Thankfully I’m a big fan of the Talisker taste, so this bottle is destined for consumption. I’ve often heard it said of Islay whiskies that they taste good at a young age (and they do) because of their robust and flavoursome nature. This got me wondering if it would be the same or similar with Talisker, which has a very rounded and distinctive taste. Although not as powerful as some of the pungent Islays, I’m sure 5 years of maturing will bring out some of the early qualities of Talisker.
With a mere 437 bottles in existence, I’m not surprised there is only one review on Whiskybase but 87/100 is an excellent score. I hope I agree when I finally get a chance to taste it. I feel a comparison with the 10yo coming on!
Bought: Whisky Barrel, 6th May 2015
92.5/100 – Whisky Bible 2015
84/100 – Whiskybase (average from 5 member votes)
The Hepburn’s Choice range of whiskies are by the independent bottler ‘Langside Distillers’ (also known as ‘Douglas of Drumlanrig”). They’ve produced three versions of this Talisker 6yo and one of a 5yo. Only one 6yo is mentioned in the Whisky Bible 2015, which I’m pleased to say is the bottle I have. A limited release of 410, distilled in 2008 and bottled in 2014.
The Whisky Bible’s author, Jim Murray, rates this dram 92.5/100, which classifies it as “brilliant”. He says of the taste “malty, juicily so, with a lovely muscovado sugar backdrop.” And summaries with “a very classy act”.
At 46%, non-chill-filtered, no added colouring and from a single cask, there’s a lot of good qualities about this Talisker. It might be young but this doesn’t count against it. As a fan of Talisker, it makes a nice addition to my collection. I wonder how it will compare against the Talisker 18yo and 25yo?
Posted in Talisker
Tagged 2008, 46%, 6yo, 70cl, Douglas of Drumlanrig, Hepburn's Choice, Highland, Highlands, Single Cask, Single Malt, Skye, Talisker, Whisky Barrel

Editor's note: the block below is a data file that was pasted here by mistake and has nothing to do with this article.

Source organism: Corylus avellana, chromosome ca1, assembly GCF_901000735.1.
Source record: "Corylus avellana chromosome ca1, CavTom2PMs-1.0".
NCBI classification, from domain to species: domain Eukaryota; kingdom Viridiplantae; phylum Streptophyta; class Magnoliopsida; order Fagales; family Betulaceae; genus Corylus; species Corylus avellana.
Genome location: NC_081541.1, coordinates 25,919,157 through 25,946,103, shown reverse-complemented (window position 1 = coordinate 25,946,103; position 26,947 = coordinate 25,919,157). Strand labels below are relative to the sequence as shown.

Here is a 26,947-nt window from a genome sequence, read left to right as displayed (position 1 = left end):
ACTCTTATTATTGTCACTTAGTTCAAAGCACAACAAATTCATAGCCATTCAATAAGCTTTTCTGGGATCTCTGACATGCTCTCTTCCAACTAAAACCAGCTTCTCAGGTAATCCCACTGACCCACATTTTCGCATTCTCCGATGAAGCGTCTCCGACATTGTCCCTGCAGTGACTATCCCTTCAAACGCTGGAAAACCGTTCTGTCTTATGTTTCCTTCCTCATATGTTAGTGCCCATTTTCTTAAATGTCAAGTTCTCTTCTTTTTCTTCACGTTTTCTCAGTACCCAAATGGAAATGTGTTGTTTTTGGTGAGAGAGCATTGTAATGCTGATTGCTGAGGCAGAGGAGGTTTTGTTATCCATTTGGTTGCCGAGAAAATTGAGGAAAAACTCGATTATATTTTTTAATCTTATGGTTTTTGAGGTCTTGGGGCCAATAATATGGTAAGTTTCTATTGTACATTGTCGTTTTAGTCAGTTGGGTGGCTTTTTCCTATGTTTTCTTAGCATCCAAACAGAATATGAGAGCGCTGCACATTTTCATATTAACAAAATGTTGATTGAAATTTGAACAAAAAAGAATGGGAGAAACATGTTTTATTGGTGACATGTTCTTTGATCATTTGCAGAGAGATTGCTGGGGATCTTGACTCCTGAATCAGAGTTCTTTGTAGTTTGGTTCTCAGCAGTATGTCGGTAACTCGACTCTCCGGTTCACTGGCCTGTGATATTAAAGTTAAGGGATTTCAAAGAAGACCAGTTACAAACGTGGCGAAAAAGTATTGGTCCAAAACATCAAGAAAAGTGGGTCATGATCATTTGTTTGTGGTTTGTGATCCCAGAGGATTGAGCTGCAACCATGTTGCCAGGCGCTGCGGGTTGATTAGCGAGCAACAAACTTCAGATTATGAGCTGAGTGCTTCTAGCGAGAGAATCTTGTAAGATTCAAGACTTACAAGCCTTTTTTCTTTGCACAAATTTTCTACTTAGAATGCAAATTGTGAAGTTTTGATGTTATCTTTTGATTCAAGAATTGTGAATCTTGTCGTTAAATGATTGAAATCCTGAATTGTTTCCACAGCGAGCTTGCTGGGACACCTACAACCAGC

Bought: Best of Whisky (Holland), 1st May 2015
94/100 – Whisky Bible 2006
91/100 – Whiskybase (average from 120 member votes)
Every collection will have its stars, and for me this Talisker 25yo is one of mine. Bottled in 2004, I was quite surprised to find it being sold as ‘new’ in 2015, 11 years later. But, who knows where it’s been. A lot of the whisky shops buy bottles from auction and sell them for a profit through their online stores. As a ‘limited’ edition of 21,000, it probably sold out within a year or two of its initial release. I doubt my source got it directly from Talisker this year.
I had to go back to the Whisky Bible 2006 to find Jim Murray’s review of this Talisker 25yo. According to him, only the 2006 release of the 25yo is better, which he scores 95/100. But 94/100 still classifies this dram as a “superstar whisky that gives us all a reason to live.” In his review he finds the nose rather unconvincing but says of the taste “sweet malt with more than a hint of exotic fruit, and then the most wonderful multiplying of smoke towards the middle, starting off as a suggestion and ending as a statement; oak also arrives in the first nanosecond but is controlled and adds structure.” The finish scores a perfect 25/25 with “fizzing, buzzing spices on a bed of Old Jamaica fruit chocolate. Soft oils help ensure this is the most faultless of finales.” He concludes with “Magical and enchanting”.
91/100 on Whiskybase from 119 member votes is one of the highest marks I’ve seen on that site for one of the bottles in my collection. The 2006 edition Jim Murray thinks is better scores half a point less with 90.5/100 from 123 member votes on Whiskybase, so it’s too close to say which is best.